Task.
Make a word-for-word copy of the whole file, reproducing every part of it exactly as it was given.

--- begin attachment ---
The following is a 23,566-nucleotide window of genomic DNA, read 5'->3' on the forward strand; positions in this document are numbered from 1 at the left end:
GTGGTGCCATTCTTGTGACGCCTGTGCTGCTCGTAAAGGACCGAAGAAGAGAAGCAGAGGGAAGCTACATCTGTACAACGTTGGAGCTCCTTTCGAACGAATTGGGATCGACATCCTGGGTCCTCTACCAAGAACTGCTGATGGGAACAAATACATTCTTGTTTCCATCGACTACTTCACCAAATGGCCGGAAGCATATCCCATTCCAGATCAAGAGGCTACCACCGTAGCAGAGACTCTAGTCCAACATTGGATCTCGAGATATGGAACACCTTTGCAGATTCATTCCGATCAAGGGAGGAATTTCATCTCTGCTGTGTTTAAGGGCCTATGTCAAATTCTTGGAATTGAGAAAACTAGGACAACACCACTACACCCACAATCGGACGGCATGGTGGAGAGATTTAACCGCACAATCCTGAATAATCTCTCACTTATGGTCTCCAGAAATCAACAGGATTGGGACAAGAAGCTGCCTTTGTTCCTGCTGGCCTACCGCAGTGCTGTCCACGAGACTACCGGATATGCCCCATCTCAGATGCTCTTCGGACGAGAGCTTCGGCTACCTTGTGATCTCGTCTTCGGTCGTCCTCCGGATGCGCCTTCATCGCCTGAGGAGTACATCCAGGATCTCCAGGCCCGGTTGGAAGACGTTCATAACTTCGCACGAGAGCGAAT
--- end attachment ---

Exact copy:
The following is a 23,566-nucleotide window of genomic DNA, read 5'->3' on the forward strand; positions in this document are numbered from 1 at the left end:
GTGGTGCCATTCTTGTGACGCCTGTGCTGCTCGTAAAGGACCGAAGAAGAGAAGCAGAGGGAAGCTACATCTGTACAACGTTGGAGCTCCTTTCGAACGAATTGGGATCGACATCCTGGGTCCTCTACCAAGAACTGCTGATGGGAACAAATACATTCTTGTTTCCATCGACTACTTCACCAAATGGCCGGAAGCATATCCCATTCCAGATCAAGAGGCTACCACCGTAGCAGAGACTCTAGTCCAACATTGGATCTCGAGATATGGAACACCTTTGCAGATTCATTCCGATCAAGGGAGGAATTTCATCTCTGCTGTGTTTAAGGGCCTATGTCAAATTCTTGGAATTGAGAAAACTAGGACAACACCACTACACCCACAATCGGACGGCATGGTGGAGAGATTTAACCGCACAATCCTGAATAATCTCTCACTTATGGTCTCCAGAAATCAACAGGATTGGGACAAGAAGCTGCCTTTGTTCCTGCTGGCCTACCGCAGTGCTGTCCACGAGACTACCGGATATGCCCCATCTCAGATGCTCTTCGGACGAGAGCTTCGGCTACCTTGTGATCTCGTCTTCGGTCGTCCTCCGGATGCGCCTTCATCGCCTGAGGAGTACATCCAGGATCTCCAGGCCCGGTTGGAAGACGTTCATAACTTCGCACGAGAGCGAAT